Archive for the ‘Modelling’ Category
A great example of a historical forecasting methodology is PECOTA. PECOTA forecasts future performance for a player by first going back in time and finding historical players that are “similar”. It then uses information on how those historical players evolved over their careers to project how the current player will evolve. So far, this approach is as good as it can get for forecasting player performance.
Not all forecasts are this obviously historical, but all forecasts really are about intelligent selection of historical comparators.
This key relationship indicates why forecasts will always need both quantitative and qualitative components. Quantitative components — from numerical data that describes the past — are key to anchoring estimates of magnitude in an objective way.
Qualitative components are necessary to adjust for limitations in the data and to accommodate the possibility that this time “really is different”. Frequently, historical data exists because of convenience or some other business purpose; rarely is the historical data directly applicable to the current problem. A significant degree of wisdom is required to judge when “this time really is different”, as is perhaps obvious.
This post may appear to be a truism, but I've found that model interpretation and forecasting errors frequently stem from a lack of appreciation regarding the relationship between history and prediction. Curiosity, energy, and time are all required to investigate the past in a comprehensive way. It is difficult — even in retrospect — to identify key causes for historical events. It is exponentially more difficult to select and measure which of those causal relationships will be the key drivers in the future.
Companies would do well to keep in mind that forecasts are as much about the past as they are about the future. The better you know where you've been, and why, the better you will be able to navigate where you will be.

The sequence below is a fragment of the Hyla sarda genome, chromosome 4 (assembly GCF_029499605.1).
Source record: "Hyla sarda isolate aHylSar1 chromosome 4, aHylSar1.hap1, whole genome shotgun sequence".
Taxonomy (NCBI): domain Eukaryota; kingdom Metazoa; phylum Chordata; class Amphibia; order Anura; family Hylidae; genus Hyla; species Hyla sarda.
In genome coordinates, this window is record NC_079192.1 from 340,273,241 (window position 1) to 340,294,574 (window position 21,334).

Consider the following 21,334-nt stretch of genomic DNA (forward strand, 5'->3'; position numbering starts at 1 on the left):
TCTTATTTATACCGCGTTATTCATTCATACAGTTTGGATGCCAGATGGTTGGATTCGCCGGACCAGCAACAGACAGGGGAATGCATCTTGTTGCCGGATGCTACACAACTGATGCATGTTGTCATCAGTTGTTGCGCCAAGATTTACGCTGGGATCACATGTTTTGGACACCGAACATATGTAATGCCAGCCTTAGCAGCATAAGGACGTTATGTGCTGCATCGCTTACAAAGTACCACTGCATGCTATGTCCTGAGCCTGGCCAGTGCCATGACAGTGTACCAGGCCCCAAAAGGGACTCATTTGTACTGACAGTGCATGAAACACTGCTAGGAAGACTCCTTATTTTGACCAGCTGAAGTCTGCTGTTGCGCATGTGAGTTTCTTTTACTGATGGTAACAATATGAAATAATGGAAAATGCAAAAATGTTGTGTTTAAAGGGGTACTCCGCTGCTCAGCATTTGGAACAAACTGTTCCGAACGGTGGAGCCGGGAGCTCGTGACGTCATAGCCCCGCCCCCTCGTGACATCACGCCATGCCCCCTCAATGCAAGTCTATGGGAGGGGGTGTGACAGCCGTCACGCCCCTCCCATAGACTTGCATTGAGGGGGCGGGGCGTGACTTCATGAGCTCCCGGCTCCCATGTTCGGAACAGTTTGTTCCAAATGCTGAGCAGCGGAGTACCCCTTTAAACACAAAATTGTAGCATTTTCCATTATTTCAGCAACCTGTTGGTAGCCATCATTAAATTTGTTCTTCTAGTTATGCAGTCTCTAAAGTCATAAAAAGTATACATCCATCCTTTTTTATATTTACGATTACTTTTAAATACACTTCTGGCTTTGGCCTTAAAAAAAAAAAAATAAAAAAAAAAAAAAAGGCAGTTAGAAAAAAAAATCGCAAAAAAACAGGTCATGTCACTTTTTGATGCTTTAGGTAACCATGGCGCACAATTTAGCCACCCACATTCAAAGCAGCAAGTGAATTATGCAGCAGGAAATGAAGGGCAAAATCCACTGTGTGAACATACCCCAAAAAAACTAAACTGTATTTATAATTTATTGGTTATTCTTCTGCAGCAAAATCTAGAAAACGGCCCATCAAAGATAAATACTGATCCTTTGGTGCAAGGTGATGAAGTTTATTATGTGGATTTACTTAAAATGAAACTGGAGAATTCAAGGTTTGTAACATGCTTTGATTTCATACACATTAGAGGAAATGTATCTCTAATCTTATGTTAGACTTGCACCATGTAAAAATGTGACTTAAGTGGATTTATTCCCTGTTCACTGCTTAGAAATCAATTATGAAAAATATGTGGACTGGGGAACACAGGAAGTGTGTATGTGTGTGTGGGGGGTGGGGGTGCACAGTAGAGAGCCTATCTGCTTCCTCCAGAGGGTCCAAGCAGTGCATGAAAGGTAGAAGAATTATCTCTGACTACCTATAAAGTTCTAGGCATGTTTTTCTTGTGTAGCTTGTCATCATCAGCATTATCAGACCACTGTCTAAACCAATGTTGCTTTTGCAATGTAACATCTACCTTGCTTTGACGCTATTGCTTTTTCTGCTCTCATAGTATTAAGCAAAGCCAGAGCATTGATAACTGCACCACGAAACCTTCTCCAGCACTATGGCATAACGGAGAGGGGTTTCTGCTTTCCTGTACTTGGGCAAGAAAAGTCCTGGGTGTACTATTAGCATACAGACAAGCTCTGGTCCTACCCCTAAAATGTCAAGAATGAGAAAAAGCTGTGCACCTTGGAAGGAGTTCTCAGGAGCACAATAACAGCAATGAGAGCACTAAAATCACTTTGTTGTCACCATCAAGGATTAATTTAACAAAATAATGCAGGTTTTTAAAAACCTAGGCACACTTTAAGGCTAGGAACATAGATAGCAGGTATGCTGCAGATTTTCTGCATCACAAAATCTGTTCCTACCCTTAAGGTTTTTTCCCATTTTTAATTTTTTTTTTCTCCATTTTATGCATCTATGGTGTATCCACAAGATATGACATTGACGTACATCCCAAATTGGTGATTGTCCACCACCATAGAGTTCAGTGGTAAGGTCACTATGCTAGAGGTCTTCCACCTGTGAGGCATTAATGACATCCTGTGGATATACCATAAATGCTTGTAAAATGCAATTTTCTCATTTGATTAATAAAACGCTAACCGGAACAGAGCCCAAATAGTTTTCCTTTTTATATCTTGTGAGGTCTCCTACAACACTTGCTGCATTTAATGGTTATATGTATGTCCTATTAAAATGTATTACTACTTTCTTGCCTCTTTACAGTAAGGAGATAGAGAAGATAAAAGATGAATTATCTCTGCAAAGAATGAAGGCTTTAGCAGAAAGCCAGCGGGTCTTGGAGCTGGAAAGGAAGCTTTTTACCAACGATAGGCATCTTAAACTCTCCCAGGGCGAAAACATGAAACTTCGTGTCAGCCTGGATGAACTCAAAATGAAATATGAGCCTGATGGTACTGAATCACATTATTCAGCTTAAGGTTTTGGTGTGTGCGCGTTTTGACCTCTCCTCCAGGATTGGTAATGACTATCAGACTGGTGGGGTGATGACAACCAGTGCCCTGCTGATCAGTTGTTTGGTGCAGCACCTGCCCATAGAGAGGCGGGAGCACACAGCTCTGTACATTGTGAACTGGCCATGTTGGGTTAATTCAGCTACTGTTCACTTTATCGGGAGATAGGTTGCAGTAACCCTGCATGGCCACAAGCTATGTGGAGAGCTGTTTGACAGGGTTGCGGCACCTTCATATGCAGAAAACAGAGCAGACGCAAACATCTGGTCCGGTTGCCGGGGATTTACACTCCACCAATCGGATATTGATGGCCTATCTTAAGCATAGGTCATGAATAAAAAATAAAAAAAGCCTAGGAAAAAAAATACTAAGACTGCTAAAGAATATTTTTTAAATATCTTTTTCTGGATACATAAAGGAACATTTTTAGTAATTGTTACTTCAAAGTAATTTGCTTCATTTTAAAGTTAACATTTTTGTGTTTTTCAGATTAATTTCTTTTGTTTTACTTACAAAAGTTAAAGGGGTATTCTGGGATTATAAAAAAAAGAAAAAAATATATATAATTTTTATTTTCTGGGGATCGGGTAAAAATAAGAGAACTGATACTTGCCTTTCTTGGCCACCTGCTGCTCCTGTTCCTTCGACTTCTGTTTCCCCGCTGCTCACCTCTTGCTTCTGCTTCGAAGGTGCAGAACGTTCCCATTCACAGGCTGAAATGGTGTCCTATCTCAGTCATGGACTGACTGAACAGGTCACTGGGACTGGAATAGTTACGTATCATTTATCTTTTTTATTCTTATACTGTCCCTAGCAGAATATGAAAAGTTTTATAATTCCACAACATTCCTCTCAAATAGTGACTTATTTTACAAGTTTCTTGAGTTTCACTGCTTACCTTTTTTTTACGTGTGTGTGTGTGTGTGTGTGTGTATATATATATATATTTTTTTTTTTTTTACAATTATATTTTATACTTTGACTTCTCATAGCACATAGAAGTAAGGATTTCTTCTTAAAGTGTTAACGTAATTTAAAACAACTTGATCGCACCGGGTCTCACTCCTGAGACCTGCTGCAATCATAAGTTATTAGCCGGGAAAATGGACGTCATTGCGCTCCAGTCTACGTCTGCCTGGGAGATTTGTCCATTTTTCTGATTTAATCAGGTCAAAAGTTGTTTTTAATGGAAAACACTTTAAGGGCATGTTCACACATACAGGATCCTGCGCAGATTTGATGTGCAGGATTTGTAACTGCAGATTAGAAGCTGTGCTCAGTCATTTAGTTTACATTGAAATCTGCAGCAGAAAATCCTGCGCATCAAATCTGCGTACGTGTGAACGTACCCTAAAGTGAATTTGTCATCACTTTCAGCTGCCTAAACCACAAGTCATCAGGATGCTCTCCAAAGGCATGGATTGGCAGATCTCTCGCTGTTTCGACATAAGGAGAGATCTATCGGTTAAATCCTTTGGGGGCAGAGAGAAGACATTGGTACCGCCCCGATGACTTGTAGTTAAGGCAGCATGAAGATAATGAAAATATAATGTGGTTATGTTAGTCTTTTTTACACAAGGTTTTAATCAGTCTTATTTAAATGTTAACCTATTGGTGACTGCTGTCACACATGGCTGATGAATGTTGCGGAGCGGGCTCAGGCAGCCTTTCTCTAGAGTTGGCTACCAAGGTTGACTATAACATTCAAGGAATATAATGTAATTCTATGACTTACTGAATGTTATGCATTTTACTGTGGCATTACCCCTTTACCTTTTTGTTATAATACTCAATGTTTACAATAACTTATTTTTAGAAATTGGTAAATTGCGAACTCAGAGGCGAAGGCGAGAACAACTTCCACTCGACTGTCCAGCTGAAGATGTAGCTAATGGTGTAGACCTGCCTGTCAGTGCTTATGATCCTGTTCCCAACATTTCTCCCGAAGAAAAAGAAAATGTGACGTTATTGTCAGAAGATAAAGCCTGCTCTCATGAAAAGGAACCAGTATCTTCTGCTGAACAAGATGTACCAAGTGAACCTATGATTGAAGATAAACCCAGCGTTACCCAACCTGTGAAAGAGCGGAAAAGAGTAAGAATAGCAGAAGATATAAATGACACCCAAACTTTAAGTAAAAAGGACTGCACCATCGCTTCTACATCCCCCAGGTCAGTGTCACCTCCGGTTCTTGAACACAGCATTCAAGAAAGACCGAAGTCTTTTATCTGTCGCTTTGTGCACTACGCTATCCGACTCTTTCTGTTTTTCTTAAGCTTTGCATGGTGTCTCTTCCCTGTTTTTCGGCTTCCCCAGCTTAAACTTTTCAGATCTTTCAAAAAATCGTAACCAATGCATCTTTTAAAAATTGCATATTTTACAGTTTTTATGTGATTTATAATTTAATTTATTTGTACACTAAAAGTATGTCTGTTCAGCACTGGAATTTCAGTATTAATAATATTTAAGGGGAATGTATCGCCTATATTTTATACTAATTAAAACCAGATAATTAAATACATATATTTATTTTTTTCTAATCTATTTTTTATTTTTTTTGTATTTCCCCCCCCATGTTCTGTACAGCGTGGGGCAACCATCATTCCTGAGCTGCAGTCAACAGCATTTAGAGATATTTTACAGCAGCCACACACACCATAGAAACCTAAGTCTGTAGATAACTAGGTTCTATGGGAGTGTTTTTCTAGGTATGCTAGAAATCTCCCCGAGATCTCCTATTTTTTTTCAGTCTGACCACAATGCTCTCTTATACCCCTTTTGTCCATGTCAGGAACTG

Even quantitative measures are susceptible to subjective interpretation and biases that influence the selection of the data. Nevertheless, quantitative evaluation helps provide a degree of dispassion, if used wisely.
“The Machine Knows” is a classic Office episode that teaches us about Actuarial modeling in the following clip:
There are many lessons embedded in this two minutes.
1) Be careful with model interpretation. Michael wanted to interpret the result literally; be warned, if you do this, you may get very wet.
2) Models are only guides. The Map is Not the Territory; the model is not reality. From the clip, it seems possible that the GPS system (aka the Map, aka the Model) was wrong and Michael was following it into disaster (like these individuals did in real life). Even if the GPS was correct, either way the clip illustrates that reality itself needs to be paid attention to, regardless of what you believe any model says.
2-alternate) Michael fell prey to the Reification Fallacy, one of the most prevalent and powerful modeling fallacies.
3) If you can’t understand a model, then be warned that disastrous results may follow. Sometimes, models erroneously embolden you. Always be humble when interpreting model results, and be open to contrary evidence. All models are wrong; some are useful.
4) Don’t be a passenger in a car driven by someone who takes his models literally. Unless you make your living in disaster recovery.
Tomorrow I’ll post on the analysis of risk, and how that could be applied to this video.
Russ Roberts recently interviewed Sam Altman, of YCombinator. In this EconTalk episode, Sam offered the following insights into what level of planning he expects to see from those who apply to become part of YCombinator:
Sam Altman: I’ve never written [a business plan] in my life. At the stage that we are operating at, it’s irrelevant. Like financial projections also we never look at. … We would rather them spend the time working on their product, talking to users. What we care about is: Have you built a product? Have you spoken to users? Can we see that? Can we talk about where it may involve?
I think this is exactly right. As actuaries, our first instinct is to measure, quantify, and plan. However, you don’t have to have a detailed financial plan before engaging in an activity. What you have to have is a rational basis for believing that the activity has substantial merit. The level of modeling and projections must be related to (a) the ability of the forecaster to model accurately, and (b) the relative cost of producing the forecast. There is art in knowing when to model and when not to.
For young start-ups, the ability to forecast accurately is low, and the cost of forecasting is high, especially the opportunity cost. Further, if the business case has merit, the value proposition has to be easy to explain or it won’t take off. Business plans and pro formas should properly be viewed as a means of communication, not an end of themselves. And frequently the idea and business prospects can be best communicated in words, with examples, or with simple math that demonstrates scalability. And the simplest communication vehicle is frequently the most persuasive.